March 22, 2013


In A Letter Sent Earlier This Month, Hirono Urged Agency To Keep Tower Open After It Was Put On The Preliminary Closure List

Washington, D.C. – Senator Mazie K. Hirono applauded the Federal Aviation Administration’s (FAA) decision today to spare Kalaeloa Airport Air Traffic Control Tower on Oahu from the chopping block. After the FAA identified the tower as one that would be closed due to sequestration, Senator Hirono sent the agency a letter urging them to keep the tower open because of the vital role it plays to Coast Guard operations and air safety.

“This is great news for Hawaii. Earlier this month, I made the case to the FAA that closing the tower at Kalaeloa would hurt the Coast Guard’s ability to conduct vital air rescue missions and eliminate crucial support to Honolulu International Airport in case of emergency. I’m glad that the FAA came to the same conclusion. Closing the tower would have also cost Hawaii air traffic controllers jobs and hurt local general aviation companies. This was the right move.”

The FAA originally identified 189 towers for closure last month. Of those, only 24 were spared from cuts. The FAA looked strictly at the closures’ impact on national security, points which Hirono strongly made in the letter.

“Given the support a fully operational Kalaeloa Airport provides to the U.S. Coast Guard, Hawaii Air National Guard, and commercial air travel I believe that ensuring Kalaeloa remains operational is clearly in the national interest,” Hirono wrote in the March 13th letter.

You can read the letter Senator Hirono sent below:

March 13, 2013

The Honorable Michael P. Huerta
Federal Aviation Administration
800 Independence Avenue, SW
Washington, D.C. 20591

Dear Administrator Huerta:

I write today to express my strong support for maintaining air traffic control operations at Kalaeloa Airport (John Rodgers Field) in Kapolei, Hawaii. I appreciate the opportunity to comment on the importance of this asset to the national interest.

It is my understanding that as a result of sequestration the Federal Aviation Administration (FAA) has taken the difficult step of notifying 189 FAA Contract Tower program participants that their facility may be subject to closure. Your agency has indicated that only towers whose closure would have an adverse effect on the national interest will be considered for continued funding.

The State of Hawaii is one of our nation’s key gateways to the Asia-Pacific region. As our nation’s only island state, Hawaii provides a unique base of operations for public safety and military operations throughout the region. Hawaii is also a key hub for international and multi-state travel and commerce from the U.S. mainland to Asia and elsewhere in the Pacific.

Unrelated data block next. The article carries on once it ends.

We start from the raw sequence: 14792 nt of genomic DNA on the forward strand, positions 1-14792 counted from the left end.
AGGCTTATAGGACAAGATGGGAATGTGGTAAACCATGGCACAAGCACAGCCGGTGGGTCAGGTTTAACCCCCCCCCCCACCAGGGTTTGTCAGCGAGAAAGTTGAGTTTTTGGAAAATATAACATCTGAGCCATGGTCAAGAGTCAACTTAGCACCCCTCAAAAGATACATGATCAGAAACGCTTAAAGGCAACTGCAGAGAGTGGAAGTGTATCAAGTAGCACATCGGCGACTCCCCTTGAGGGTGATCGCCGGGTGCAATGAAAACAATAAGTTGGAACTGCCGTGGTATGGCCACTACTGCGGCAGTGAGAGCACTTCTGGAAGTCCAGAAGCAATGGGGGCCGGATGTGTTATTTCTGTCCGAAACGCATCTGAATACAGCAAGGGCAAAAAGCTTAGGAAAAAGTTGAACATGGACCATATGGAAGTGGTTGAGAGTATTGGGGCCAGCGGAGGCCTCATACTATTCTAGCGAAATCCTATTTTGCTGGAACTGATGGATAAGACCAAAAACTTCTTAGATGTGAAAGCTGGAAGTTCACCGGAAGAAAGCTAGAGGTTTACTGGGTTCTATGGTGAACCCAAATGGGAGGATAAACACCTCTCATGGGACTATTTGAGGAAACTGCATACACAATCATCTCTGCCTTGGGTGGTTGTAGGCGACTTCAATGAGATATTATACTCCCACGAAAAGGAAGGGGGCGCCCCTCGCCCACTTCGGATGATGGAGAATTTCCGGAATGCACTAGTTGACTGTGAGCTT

Kalaeloa Airport supports each of these important national interests and missions.

For example, the U.S. Coast Guard’s (USCG) 14th District, based in Honolulu, is commissioned to protect 14.2 million square miles of open ocean, atolls, and island areas. In a typical year the USCG flies 1,200 hours of search and rescue missions. It saves 50 lives, assists 700 others, and preserves an average of $5 million in property. The USCG uses Kalaeloa as its primary base of operations to launch search and rescue missions—Missions that occur at the drop of a hat, 365 days per year. In fact, the services provided by USCG are the only air rescue operations for the State of Hawaii and throughout District 14’s massive area of operations. Ensuring smooth, ongoing operations out of Kalaeloa is vital to commerce and public safety in Hawaii as well as across the Pacific. These services could be negatively impacted should the tower be closed.

Hawaii’s Air National Guard (ANG) also uses Kalaeloa Airport for training and as a possible base for operations in the case of emergency. Hawaii ANG has the ability and responsibility to respond to both human and natural disasters should they arise, and supports the efforts of the U.S. military in these and other circumstances. Given the remoteness of Hawaii’s location, the ability of the state and federal authorities to work together is critical to emergency response in Hawaii and across the Pacific.

Finally, as a general aviation airport, Kalaeloa provides critical relief support to Honolulu International Airport, Hawaii’s primary commercial airport. In the event of complex emergencies, flights can be immediately diverted from Honolulu to Kalaeloa, including emergency runway closure which would affect international flights. Given the fact that controllers at Honolulu are likely to face furloughs, ensuring the ongoing availability of a functional reliever airport is important to public safety and commercial operations in Hawaii and across the region. Kalaeloa’s facilities include emergency power systems and full firefighting capabilities that help to serve Hawaii and the nation’s interests in the Asia-Pacific region.

Given the support a fully operational Kalaeloa Airport provides to the U.S. Coast Guard, Hawaii Air National Guard, and commercial air travel I believe that ensuring Kalaeloa remains operational is clearly in the national interest.

I appreciate the opportunity to provide my comments on this important issue, and hope that you will give Kalaeloa Airport due consideration. Please do not hesitate to contact my staff at (202) 224-6361 if you have any questions or if we can provide any additional information.

Mazie K. Hirono
United States Senator